by Neil Ansell.
The sun is bright and the sky is an unbroken wash of blue, but there is a hard bite in the air. It is one of those clear crisp January days, and the night had brought a deep frost that the sunshine is still working on. In the lee of the hawthorns the ground is thickly coated in white, like a negative shadow, and every leaf, every blade of grass, is etched out in ice.
I have come to Farlington Marshes, in Langstone Harbour on the coast of Hampshire. This was always my winter patch as a child, where I would come to watch the birds. I was brought up just a couple of miles away, and it was my habit on weekends and holidays, in winter at least, to head down here early, before the dog-walkers arrived, before the short-eared owls had been flushed back to their islands, when I could have the place all to myself, just me and the birds. It is almost shocking how well I remember everything, every brackish pool, every thicket, how familiar it all seems, for it is thirty years since I was last here.
So this is not quite a trip down memory lane for me – that sounds far too leafy and summery and predictable – rather, it is a visit to the mudflats of memory; just intermittently exposed by the turn of unstoppable tides, somewhat sticky and frankly a little foul-smelling. This thick estuarine mud is ripe with life; they say that tidal mudflats support more biomass per square metre than any other habitat on earth save for the tropical rainforest. The coast is the place to be in winter, at least if you are a hungry bird; elsewhere, natural life can feel attenuated, spread a little too thinly, but here it is teeming.
Wild geese pour overhead in thick streams. There must be thousands of them, flying in ropes of twenty or thirty at a time, in constant passage between estuary and marsh, between marsh and farmland, creaking like barn doors as they come in low to land. These are brent geese, burnt geese, and they do indeed look blackened, scorched, like they have been sketched out in charcoals. Perhaps it is the sheer weight of numbers that gives them their apparent sense of security, for it is possible to approach within a few yards of them without interrupting their grazing. Among the flocks on the marshland grass are parties of wigeon, lapwings and godwits, all seemingly emboldened by the confidence of the geese, and the scuts of retreating rabbits, far more wary of me than any of the birds.
The tide is out and the water’s edge is far away. I can pick out the bigger birds, the shelducks and pintails and teal, already seemingly all paired off, and the oystercatchers and curlews, but the small waders that are out there in their thousands are beyond my reach. I have no binoculars with me, and nor do I any longer have the eyes of a thirteen year-old. A curlew starts to curl and then to trill, to babble. This more than anything else is the soundtrack of my youth. It is the sound of ambivalence, of mixed feelings, for it is a call that somehow manages to sound both mournful and joyful at one and the same time.
I pause by the lagoon, with its thick fringe of reedbeds, and remember a colder day than this, long ago, when water rails emerged diffidently from deep cover and stalked across the ice, a kingfisher dashed from post to post in search of somewhere it could fish, and the ducks huddled together and swam in ever-diminishing circles as they tried to keep the last little patch of open water free from the ever encroaching ice.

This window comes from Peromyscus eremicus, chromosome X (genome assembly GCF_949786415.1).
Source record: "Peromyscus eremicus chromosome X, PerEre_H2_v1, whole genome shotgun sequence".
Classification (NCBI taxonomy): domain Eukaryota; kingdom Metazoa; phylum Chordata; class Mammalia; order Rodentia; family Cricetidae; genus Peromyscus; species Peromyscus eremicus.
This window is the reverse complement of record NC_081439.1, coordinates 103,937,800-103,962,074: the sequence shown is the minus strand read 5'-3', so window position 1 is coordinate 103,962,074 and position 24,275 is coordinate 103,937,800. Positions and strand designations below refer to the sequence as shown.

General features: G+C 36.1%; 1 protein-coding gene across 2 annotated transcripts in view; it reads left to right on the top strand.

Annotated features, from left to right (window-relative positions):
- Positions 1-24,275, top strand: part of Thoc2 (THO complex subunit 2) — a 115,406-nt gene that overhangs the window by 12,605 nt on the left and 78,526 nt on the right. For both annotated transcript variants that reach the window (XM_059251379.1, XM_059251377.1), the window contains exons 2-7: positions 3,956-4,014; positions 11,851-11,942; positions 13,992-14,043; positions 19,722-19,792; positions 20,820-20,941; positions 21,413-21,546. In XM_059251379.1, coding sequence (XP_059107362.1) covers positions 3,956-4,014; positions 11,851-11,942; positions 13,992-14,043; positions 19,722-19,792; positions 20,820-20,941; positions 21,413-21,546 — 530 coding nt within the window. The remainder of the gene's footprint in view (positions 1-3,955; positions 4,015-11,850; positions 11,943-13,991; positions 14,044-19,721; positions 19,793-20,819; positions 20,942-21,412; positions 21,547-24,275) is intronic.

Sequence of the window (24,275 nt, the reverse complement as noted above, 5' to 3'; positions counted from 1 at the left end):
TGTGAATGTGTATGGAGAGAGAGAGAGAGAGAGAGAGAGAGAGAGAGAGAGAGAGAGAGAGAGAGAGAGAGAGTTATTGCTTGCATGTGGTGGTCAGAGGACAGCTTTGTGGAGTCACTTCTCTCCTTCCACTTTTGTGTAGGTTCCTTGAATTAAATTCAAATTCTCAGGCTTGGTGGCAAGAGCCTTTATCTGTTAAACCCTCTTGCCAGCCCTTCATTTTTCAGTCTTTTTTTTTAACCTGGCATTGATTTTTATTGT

A small long-tailed bird the colour of desert sand trips over the tops of the reeds. A bearded tit, a bird I would never have seen here as a youngster; the closest I ever saw one was along the coast in Dorset. And there are little egrets poised in the shallows, a much more recent arrival to our shores. It still makes me smile when I see them; after all those times I have seen them as an almost inevitable part of the scenery in the tropics, they still seem wrong to me, but in a good way. If I had seen one here as a child it would have seemed impossibly exotic and out of place, like the flamingo I once came upon in this very pool, an escapee from a wildfowl collection. It is reassuring to think that there have been gains as well as losses. Life never stands still, it ebbs and flows like the tides.
After a couple of hours I come to the end of the path around the marshes, but keep on walking along the harbour edge. The sun is winning now, the frost has all finally cleared and for the first time today my ungloved hands are no longer pinched with cold. I sit on the sea-wall in the sunshine, my feet hanging over the edge, and look out over the approaching channel of water. The tide is coming in fast now, the water rising to wash clean the filigree of tracks in the mud, from the clear trail of goose and shelduck to the faintest spider’s web of dunlin. Out in the flow is a lost fishing float, with a tangle of torn blue netting still attached, and as I watch it drifting by, two little heads pop up from behind it, peer over at me, and then disappear.
Suddenly the channel seems filled with them, a party of overwintering black-necked grebes, elegant little birds that fizz with energy, birds more at home in the water than the air. I count eight of them, with some difficulty, for they are all diving in turn, and seem to spend more time underwater than above it. I watch them for a long time, trying to second guess which will surface next, and where, and being outwitted and outmanoeuvred at every turn. And this is my January moment, sitting on the harbour wall in the winter sun, playing imaginary whack-a-mole with a flotilla of grebes.
Neil’s first book, Deep Country: Five Years in the Welsh Hills, is published in paperback this week. Copies are on sale in the Caught by the River shop, priced £7.99